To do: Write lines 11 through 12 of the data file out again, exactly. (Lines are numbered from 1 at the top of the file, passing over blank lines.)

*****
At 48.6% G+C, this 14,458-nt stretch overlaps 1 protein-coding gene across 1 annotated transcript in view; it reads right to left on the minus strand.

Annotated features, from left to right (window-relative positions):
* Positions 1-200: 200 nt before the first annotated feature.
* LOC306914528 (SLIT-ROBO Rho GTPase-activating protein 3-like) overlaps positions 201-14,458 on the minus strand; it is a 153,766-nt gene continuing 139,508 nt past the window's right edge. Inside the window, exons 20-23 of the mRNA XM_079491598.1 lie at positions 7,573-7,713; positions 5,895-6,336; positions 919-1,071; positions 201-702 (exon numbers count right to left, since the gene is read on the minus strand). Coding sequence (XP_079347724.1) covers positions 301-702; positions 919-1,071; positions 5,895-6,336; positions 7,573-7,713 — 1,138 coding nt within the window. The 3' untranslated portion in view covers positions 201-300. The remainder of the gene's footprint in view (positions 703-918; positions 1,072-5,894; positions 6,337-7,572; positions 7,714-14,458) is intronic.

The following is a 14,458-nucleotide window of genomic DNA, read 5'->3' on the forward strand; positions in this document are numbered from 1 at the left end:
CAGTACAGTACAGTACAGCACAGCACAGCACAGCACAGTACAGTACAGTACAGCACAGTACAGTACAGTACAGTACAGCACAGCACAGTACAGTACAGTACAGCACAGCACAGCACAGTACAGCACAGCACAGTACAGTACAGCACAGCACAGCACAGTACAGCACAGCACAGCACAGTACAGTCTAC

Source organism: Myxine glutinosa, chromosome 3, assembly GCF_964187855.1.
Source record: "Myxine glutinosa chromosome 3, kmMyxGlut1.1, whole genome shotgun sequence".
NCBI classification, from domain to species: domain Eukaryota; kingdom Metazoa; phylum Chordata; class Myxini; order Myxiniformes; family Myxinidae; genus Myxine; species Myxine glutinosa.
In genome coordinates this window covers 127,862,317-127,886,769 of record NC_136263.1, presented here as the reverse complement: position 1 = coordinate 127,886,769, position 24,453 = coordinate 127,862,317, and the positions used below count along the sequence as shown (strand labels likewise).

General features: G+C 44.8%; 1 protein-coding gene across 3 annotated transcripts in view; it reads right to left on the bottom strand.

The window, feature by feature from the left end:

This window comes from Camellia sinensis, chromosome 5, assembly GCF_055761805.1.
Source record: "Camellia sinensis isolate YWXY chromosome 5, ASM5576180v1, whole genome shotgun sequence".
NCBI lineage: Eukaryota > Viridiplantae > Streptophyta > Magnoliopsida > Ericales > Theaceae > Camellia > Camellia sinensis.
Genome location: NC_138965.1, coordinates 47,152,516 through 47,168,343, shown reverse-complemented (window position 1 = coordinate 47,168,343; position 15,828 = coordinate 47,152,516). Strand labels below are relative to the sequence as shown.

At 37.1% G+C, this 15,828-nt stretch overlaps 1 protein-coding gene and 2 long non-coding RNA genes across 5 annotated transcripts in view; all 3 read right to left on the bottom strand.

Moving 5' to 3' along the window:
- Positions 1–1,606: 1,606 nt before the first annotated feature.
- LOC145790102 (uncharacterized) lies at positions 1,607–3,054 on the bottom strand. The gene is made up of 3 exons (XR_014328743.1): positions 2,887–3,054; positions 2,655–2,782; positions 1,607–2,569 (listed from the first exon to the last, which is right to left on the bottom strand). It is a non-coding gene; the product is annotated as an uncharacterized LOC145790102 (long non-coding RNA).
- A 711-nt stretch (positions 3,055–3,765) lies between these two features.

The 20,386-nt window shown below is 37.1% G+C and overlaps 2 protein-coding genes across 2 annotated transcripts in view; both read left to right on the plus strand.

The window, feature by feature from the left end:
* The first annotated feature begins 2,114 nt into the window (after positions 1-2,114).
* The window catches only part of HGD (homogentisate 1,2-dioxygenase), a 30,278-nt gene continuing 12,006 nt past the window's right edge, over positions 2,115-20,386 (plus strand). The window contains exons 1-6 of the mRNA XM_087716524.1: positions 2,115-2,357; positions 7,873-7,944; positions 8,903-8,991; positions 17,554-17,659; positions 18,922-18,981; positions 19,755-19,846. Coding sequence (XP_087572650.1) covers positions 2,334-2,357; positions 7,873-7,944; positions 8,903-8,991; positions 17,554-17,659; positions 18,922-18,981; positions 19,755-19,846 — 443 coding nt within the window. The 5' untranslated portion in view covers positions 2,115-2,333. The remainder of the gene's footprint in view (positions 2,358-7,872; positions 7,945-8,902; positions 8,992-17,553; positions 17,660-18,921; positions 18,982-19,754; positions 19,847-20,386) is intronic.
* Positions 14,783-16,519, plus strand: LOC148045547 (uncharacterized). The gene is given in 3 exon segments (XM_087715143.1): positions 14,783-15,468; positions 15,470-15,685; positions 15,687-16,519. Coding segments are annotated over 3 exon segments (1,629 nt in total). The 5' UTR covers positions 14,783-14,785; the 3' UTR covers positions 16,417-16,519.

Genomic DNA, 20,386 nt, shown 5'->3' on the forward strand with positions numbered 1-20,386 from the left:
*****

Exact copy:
General features: G+C 44.8%; 1 protein-coding gene across 3 annotated transcripts in view; it reads right to left on the bottom strand.

The window, feature by feature from the left end: